It is against the nature of the thing, in a fede­ra­tive cons­ti­tu­tion, for one confe­de­rate state to take land from ano­ther, as in our times we have seen among the Swiss.1 In mixed fede­ra­tive repu­blics, where the asso­cia­tion is among small repu­blics and small monar­chies, it is less excep­tio­nal.

It is also against the nature of the thing for a demo­cra­tic repu­blic to conquer cities inca­pa­ble of ente­ring into the sphere of demo­cracy. The conque­red peo­ple must be able to enjoy the pri­vi­le­ges of sove­rei­gnty, as the Romans esta­bli­shed it at the out­set. One should limit the conquest to the num­ber of citi­zens that will be fixed for the demo­cracy.

If a demo­cracy conquers a peo­ple in order to govern it as a sub­ject, it will risk its own liberty, because it will entrust too much autho­rity to the magis­tra­tes it sends into the conque­red state.

In what dan­ger would the repu­blic of Carthage not have been if Hannibal had taken Rome ? What would he not have done in his city after the vic­tory, he who cau­sed so many revo­lu­tions after his defeat ?2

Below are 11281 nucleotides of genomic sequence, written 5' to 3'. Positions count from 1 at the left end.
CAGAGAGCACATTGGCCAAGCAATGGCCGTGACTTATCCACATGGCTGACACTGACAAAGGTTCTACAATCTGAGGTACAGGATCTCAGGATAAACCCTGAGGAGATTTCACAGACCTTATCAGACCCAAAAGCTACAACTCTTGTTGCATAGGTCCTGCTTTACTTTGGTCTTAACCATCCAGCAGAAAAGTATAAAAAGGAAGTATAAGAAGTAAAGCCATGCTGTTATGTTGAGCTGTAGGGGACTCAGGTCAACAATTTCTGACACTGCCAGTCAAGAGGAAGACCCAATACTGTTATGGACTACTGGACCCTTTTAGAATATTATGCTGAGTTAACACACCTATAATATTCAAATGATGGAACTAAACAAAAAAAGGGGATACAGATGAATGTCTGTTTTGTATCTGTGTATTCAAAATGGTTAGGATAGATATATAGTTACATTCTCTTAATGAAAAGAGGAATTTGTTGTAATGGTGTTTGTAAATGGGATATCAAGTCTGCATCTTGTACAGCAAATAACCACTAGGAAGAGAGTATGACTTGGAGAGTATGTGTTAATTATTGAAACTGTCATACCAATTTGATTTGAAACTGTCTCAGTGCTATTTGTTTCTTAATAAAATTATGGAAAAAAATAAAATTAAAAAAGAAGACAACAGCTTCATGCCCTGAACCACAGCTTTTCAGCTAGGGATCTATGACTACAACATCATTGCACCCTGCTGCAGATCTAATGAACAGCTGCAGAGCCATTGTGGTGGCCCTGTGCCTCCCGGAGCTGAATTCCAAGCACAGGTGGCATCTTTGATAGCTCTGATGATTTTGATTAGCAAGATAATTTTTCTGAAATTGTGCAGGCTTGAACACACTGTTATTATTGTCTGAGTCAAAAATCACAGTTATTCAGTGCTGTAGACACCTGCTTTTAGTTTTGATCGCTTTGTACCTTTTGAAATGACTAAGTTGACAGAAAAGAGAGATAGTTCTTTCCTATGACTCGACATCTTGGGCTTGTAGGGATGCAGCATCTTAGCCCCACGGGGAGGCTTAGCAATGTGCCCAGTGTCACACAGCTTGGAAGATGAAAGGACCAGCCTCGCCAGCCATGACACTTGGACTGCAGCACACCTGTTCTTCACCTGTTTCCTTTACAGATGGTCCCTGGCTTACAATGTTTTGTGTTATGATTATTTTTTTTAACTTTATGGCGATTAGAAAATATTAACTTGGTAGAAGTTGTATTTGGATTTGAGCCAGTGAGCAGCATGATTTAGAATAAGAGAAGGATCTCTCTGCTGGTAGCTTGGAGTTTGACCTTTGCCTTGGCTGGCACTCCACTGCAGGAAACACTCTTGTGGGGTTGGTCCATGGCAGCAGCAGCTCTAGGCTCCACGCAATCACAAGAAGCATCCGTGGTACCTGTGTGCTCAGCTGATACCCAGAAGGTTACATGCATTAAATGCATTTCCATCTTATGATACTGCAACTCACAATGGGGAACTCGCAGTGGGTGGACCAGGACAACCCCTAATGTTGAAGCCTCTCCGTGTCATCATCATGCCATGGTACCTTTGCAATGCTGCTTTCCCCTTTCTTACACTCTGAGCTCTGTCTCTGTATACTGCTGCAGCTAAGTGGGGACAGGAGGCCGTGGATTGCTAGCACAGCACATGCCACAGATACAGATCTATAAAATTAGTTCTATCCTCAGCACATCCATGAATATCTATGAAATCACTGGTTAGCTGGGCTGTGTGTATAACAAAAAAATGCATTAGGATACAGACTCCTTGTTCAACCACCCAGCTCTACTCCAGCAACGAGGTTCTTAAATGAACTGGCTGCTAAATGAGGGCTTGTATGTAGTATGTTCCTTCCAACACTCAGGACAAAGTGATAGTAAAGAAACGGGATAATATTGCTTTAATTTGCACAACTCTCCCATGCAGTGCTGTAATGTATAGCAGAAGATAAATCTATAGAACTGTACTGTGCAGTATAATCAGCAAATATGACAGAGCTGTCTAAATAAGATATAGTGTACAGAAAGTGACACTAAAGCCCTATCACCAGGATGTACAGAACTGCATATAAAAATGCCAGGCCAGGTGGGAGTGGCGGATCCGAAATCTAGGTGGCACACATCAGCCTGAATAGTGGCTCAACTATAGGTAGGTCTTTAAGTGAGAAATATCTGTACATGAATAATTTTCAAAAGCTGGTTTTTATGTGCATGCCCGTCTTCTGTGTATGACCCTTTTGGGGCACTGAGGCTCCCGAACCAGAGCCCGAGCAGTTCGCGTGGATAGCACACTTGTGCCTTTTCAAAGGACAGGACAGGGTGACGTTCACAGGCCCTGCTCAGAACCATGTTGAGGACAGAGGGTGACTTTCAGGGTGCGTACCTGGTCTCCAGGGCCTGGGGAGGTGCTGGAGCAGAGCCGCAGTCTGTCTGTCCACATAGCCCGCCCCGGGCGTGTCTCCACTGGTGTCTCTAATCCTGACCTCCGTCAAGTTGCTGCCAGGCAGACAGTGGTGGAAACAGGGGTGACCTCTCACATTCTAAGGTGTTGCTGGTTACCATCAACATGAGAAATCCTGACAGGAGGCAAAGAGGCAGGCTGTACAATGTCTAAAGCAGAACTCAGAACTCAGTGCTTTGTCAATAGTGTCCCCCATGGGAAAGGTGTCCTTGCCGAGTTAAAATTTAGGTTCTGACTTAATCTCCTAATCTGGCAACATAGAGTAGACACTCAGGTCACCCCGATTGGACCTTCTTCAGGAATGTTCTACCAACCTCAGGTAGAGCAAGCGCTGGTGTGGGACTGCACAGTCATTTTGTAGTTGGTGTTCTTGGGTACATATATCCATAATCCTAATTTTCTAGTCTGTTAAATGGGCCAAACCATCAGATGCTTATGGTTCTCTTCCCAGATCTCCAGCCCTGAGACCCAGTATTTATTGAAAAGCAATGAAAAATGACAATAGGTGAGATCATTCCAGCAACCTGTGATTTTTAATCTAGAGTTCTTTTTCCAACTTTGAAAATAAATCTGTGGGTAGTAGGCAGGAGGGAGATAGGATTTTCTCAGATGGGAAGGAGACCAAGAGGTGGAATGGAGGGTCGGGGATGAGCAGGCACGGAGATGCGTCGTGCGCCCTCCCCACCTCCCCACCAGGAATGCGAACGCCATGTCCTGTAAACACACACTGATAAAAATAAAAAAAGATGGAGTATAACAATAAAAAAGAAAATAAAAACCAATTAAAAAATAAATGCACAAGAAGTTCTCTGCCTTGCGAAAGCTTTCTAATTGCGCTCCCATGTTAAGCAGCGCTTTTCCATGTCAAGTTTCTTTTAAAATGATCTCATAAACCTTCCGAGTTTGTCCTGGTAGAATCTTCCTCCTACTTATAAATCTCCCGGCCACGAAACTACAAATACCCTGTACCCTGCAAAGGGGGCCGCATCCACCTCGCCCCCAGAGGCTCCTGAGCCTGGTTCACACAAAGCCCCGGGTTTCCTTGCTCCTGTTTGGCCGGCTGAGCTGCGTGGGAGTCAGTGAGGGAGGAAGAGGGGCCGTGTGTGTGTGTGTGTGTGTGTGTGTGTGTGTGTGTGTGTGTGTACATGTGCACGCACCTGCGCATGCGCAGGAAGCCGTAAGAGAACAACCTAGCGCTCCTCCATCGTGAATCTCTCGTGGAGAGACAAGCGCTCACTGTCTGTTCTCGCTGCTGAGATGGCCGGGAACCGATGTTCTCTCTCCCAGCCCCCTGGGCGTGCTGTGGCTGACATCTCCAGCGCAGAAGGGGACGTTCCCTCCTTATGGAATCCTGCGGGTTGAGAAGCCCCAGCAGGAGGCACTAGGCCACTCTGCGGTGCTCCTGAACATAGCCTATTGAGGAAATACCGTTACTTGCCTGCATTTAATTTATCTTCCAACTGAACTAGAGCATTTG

Hanno could never have per­sua­ded the senate not to send rein­for­ce­ments to Hannibal if he had made only his jea­lousy speak. The senate, which Aristotle des­cri­bes to us as so wise (some­thing which that repu­blic’s pros­pe­rity pro­ves to us so well), could only be per­sua­ded by sen­si­ble rea­sons. It would have had to be too dense not to see that an army three hun­dred lea­gues away was absor­bing neces­sary los­ses that would have to be repai­red.

Hanno’s party wan­ted Hannibal to be deli­ve­red to the Romans.3 At that time they could not fear the Romans, so they fea­red Hannibal.

It is said that they could not believe Hannibal’s vic­to­ries ; but how could they doubt them ? Were the Carthaginians scat­te­red throu­ghout the world una­ware of what was taking place in Italy ? It is because they were not una­ware of it that they did not want to send rein­for­ce­ments to Hannibal.

Hanno beco­mes more firm after Trebia, after Trasimene, after Cannæ ; it is not his dis­be­lief that increa­ses, but his fear.

For Tockenburg. [Allusion to the struggle in 1706–1718 of the valley of Tockenburg with the canton of Saint Gall.]

He was at the head of a faction.

Hanno wanted to deliver Hannibal to the Romans the way Cato wanted to deliver Cæsar to the Gaules.